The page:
Liquidity conditions are developing in line with Nomura’s expectations. Banking system liquidity improved as the government spent a significant amount in April; its surplus fell from an estimated Rs1.2 trillion on 29 March to nearly Rs350 billion on 19 April. This led to a reduction in daily LAF (Liquidity Adjustment Facility) borrowings, from an average of Rs1.5 trillion in the second half of March to an average of Rs800 billion in April. However, the total system liquidity deficit (banking system liquidity deficit + government cash surplus) has worsened over this period. Nomura estimates the total system liquidity deficit was approximately Rs650 billion as of 19 April, which is significantly higher than the total system liquidity deficit as of 29 March, estimated at Rs300 billion. It notes that most of this increase can be attributed to currency with the public leakage.
As the country enters a new fiscal year, two drivers of liquidity are having nearly opposite effects. Government spending is improving liquidity conditions in the banking system, while currency with the public leakage is withdrawing significant liquidity. Nomura also noted earlier that, since the global financial crisis, currency with the public leakage during April has averaged almost 25% of the total leakage for that fiscal year.
Nomura’s theory to explain this seasonality is that, as the fiscal year-end approaches, commercial banks attempt to enhance deposits to meet their fiscal year-end deposit targets. However, a portion of these deposits reverse in the month of April, which is reflected as currency with the public leakage (there are also likely other reasons associated with the increased transactional use of currency, which reflects increased business activity at the beginning of the fiscal year). All in all, currency with the public leakage, which has been the largest driver of the liquidity deficit in the post-crisis era, is normally a significant drag on liquidity during the month of April. This trend has continued, as currency with the public leakage has resulted in the total system liquidity deficit increasing (banking system liquidity + government balances) this April as well.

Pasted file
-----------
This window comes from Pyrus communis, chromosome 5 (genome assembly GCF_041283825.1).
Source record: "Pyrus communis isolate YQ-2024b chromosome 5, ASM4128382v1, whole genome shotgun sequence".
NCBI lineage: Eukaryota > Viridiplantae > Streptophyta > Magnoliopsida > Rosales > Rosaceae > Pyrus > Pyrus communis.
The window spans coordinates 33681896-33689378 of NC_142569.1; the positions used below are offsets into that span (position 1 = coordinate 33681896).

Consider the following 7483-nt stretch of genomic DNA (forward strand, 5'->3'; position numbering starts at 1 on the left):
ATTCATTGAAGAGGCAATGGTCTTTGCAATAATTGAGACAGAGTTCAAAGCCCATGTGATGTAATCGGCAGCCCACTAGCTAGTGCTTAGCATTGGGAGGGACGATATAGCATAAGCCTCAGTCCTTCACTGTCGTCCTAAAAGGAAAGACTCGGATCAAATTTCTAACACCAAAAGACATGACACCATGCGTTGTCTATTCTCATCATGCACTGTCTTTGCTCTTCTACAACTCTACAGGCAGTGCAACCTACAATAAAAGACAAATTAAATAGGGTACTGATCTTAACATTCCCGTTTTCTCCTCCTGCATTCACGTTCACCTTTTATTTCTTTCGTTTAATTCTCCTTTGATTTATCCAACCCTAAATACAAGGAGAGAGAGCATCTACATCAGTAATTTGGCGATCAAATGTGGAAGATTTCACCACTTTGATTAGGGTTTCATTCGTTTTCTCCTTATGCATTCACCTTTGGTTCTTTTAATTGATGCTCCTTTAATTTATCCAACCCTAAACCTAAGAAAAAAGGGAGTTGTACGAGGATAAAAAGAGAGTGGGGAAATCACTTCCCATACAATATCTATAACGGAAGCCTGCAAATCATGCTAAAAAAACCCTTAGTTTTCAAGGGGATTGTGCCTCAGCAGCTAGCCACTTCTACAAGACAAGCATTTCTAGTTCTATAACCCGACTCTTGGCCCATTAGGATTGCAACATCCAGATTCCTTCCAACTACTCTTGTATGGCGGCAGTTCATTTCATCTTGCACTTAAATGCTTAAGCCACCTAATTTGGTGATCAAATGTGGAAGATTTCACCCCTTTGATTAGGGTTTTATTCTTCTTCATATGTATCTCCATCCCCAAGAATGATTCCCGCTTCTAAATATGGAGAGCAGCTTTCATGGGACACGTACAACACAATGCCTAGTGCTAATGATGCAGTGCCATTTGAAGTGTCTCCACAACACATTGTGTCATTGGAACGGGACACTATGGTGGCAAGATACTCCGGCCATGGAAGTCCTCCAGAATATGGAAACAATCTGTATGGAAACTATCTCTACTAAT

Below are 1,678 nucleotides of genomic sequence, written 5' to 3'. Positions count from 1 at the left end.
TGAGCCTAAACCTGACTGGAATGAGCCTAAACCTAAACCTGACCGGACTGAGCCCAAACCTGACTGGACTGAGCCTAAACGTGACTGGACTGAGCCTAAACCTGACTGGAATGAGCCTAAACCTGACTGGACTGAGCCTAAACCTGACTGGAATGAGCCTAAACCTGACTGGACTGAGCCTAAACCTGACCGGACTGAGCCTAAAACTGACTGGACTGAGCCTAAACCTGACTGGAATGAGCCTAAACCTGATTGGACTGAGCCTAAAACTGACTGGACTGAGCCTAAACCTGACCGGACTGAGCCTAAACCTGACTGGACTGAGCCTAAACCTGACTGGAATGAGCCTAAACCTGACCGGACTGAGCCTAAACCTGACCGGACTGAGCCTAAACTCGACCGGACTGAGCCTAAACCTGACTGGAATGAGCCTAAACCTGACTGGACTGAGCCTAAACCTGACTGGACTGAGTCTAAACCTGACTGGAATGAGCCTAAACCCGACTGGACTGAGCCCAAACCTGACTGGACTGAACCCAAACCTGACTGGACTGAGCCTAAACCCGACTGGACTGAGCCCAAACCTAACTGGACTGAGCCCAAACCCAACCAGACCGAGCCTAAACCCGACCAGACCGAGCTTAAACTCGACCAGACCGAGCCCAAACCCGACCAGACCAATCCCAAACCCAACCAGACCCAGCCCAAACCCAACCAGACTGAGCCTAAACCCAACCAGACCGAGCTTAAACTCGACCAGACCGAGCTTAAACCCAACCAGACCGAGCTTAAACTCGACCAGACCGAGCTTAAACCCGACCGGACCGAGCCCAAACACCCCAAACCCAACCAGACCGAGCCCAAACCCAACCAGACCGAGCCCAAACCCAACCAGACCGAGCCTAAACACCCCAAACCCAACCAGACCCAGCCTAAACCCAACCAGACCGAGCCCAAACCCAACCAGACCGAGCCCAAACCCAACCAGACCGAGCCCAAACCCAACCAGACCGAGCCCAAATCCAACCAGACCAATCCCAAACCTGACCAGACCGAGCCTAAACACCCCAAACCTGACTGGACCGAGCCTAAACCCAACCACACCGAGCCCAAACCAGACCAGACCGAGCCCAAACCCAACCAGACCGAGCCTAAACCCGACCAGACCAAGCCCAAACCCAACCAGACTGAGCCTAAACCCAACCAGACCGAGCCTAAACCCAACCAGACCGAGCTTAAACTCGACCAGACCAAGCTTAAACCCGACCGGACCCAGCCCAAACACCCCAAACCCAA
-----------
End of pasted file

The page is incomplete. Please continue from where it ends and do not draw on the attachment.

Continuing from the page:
Considering these liquidity conditions, Nomura believes the RBI is likely to start conducting open market operations again as soon as May, which should further support sovereign bonds. It estimates the RBI will conduct Rs1.2-1.4 trillion of open market operations in FY14, with approximately Rs400 billion of purchases made during first half of fiscal year. With no supply in the three year-five year part of the yield curve, the brokerage believes this part of the curve is the best way to express its bullish bond view.
Nomura targets 7.17% on the five-year bond. These current liquidity deficit conditions in conjunction with the expectation of bond buybacks also support the brokerage’s swap flattener view, which it is expressing through 1s3s swap flattener (Current -29bp, Target another 15bp profit inclusive of carry and roll).